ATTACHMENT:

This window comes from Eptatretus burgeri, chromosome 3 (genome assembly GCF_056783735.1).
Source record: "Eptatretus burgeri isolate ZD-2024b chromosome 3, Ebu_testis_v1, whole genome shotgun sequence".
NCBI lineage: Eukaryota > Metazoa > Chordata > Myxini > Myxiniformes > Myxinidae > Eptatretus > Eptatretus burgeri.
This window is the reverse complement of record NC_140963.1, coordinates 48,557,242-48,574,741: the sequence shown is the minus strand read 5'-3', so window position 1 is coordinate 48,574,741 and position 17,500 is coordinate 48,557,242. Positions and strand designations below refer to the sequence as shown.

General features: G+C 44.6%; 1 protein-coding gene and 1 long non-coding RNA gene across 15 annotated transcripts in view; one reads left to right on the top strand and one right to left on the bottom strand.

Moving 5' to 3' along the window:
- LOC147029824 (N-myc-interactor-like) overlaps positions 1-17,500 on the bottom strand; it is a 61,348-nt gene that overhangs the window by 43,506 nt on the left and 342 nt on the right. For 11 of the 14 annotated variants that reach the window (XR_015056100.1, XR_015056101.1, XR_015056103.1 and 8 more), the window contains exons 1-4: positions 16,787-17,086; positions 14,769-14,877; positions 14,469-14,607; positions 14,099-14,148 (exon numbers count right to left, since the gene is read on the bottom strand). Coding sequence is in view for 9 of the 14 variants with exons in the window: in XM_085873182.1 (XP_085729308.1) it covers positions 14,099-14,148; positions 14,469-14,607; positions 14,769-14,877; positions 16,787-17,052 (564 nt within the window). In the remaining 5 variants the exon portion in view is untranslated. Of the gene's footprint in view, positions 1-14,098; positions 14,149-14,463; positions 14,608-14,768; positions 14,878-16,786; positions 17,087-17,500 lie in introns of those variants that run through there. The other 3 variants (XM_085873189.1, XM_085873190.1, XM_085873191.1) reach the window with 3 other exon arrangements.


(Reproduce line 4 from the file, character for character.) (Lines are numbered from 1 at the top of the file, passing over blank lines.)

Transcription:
This window is the reverse complement of record NC_140963.1, coordinates 48,557,242-48,574,741: the sequence shown is the minus strand read 5'-3', so window position 1 is coordinate 48,574,741 and position 17,500 is coordinate 48,557,242. Positions and strand designations below refer to the sequence as shown.